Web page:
Are gig-economy promotions for Black-owned restaurants legal?

Here’s a thorny situation to pick apart. In the wake of all the unrest following the death of George Floyd, both Uber Eats and Postmates have come up with a promotional offer ostensibly being pushed out to promote unity and ease racial divisiveness. They’re offering to waive their delivery fees for any meals from restaurants with Black owners. For anyone who follows the news regularly, that proposal is probably setting off a couple of alarms. With all of the fair treatment laws in place and a general legal insistence on everyone and everything supposedly being “color blind,” is that something they can do, even if it sounds like a generous and helpful gesture?

The Free Beacon dug deeply into that question this week and found that the answer is… complicated. Like, extremely complicated, revolving around a number of factors including what state you’re placing the order in and whether or not you’re talking about federal, state or municipal laws.

New meal-delivery company promotions benefiting black-owned restaurants are raising legal questions about whether gig economy giants can offer race-based benefits.

The programs, announced by Uber Eats and Postmates following the death of George Floyd at the hands of police, waive delivery fees for black-owned restaurants but make no such benefit available to other minority or white-owned businesses.

The legal questions are compounded by a lack of transparency surrounding the programs and seemingly random participant criteria. Postmates has already made missteps. At least two businesses owned by white or Arab proprietors were on curated lists and searches of black-owned restaurants on the Postmates Washington-area platform as recently as Tuesday. Both restaurants told the Washington Free Beacon that they were added without consultation and were removed following the Free Beacon‘s inquiries.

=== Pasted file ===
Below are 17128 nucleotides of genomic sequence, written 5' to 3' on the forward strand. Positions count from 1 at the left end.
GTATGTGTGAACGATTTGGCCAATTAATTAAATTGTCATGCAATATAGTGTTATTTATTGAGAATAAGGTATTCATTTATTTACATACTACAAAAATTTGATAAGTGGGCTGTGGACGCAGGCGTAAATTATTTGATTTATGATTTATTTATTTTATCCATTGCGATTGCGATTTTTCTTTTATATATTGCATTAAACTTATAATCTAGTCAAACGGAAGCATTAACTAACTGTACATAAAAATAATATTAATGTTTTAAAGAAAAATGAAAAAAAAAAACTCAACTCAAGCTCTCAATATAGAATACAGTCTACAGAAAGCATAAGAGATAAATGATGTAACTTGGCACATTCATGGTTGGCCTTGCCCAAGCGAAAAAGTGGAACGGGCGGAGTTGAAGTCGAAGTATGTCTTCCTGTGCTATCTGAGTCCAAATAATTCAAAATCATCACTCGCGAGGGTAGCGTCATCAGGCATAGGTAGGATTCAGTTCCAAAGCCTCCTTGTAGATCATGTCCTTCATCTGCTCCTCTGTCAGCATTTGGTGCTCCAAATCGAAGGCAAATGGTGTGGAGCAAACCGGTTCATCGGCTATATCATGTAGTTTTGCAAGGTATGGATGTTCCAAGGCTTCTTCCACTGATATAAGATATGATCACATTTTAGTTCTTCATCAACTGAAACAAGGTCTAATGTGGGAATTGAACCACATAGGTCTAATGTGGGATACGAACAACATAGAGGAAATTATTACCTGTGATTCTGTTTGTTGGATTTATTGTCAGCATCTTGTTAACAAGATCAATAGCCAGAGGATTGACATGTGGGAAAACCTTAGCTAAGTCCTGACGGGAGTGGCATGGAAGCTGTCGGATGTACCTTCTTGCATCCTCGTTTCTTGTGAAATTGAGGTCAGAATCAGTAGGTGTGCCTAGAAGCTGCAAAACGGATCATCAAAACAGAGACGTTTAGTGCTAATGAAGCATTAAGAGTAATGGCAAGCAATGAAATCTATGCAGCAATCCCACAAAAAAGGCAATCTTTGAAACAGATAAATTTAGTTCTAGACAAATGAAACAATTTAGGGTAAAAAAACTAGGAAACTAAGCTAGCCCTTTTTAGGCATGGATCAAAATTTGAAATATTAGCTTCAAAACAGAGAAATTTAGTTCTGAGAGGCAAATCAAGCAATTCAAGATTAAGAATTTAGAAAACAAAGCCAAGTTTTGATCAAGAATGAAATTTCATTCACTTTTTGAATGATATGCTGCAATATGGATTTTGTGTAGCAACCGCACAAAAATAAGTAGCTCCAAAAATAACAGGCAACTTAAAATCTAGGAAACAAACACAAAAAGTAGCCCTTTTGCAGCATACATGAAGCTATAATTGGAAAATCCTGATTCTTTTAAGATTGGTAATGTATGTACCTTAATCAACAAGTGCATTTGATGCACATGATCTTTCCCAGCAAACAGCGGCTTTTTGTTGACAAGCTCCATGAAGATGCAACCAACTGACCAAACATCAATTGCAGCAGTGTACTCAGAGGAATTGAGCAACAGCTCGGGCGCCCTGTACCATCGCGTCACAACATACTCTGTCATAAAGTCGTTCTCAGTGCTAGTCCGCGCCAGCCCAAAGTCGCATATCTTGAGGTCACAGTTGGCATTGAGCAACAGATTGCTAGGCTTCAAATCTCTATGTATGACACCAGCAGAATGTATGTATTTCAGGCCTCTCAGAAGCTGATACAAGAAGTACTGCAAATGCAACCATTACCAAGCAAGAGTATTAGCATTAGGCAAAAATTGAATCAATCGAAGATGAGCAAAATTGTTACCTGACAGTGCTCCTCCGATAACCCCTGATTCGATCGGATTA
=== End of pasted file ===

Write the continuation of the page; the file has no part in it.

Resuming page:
So both companies clearly rushed these policies out without taking much time to do their research or prepare. One of the glaring mistakes that the Free Beacon found was that many of the restaurants on the list of Black-owned businesses were not in fact owned by Black proprietors. They also have virtually no answer to the question of which owners “qualify” as being Black. (Did they think to bring on Joe Biden as a consultant?) What if the owner is the child of biracial parents? What if they are of Indian heritage with very dark skin? Would being Jamaican count? If Rachel Dolezal opens up a restaurant, could she participate?

Also, even if you’re willing to easily accept that they wouldn’t offer such a promotion to white-owned eateries, what about if the owner is Hispanic? How about if they’re Asian or indigenous American? This seems like a sticky swamp to wade into, doesn’t it?

None of that dives into the deeper and more serious legal questions examined in the linked article. As far as this promotional offering being problematic under the law, it’s a murky subject. There would seem to be few problems at the federal level. But each state and many cities have their own social alignment laws on the books where you can quickly get in trouble the moment you start adding qualifiers to any business arrangement based on race, gender, sexuality or any similar demographic options.

But as the report notes, none of these things may wind up mattering because the promotional deal doesn’t cut anyone out of the opportunity to have their food delivered. The customer can still order from any restaurant on the list. And they aren’t even arranging to have one eatery make more than another. The only difference in the money changing hands is that Postmates and Uber Eats are voluntarily taking a loss on each qualifying order by waiving the delivery fee. The cost of the food and the profit to the restaurant remains the same no matter what color the owner’s skin is.

And then there’s the less technical but more “common sense” aspect to the question. It would be shocking indeed for the government to complain about this arrangement when they routinely create set-aside programs in the awarding of contracts and hiring criteria for government jobs based on race all the time. Just because someone is making it easier and more likely for Black-owned business to attract more takeout orders, are they really going to complain?

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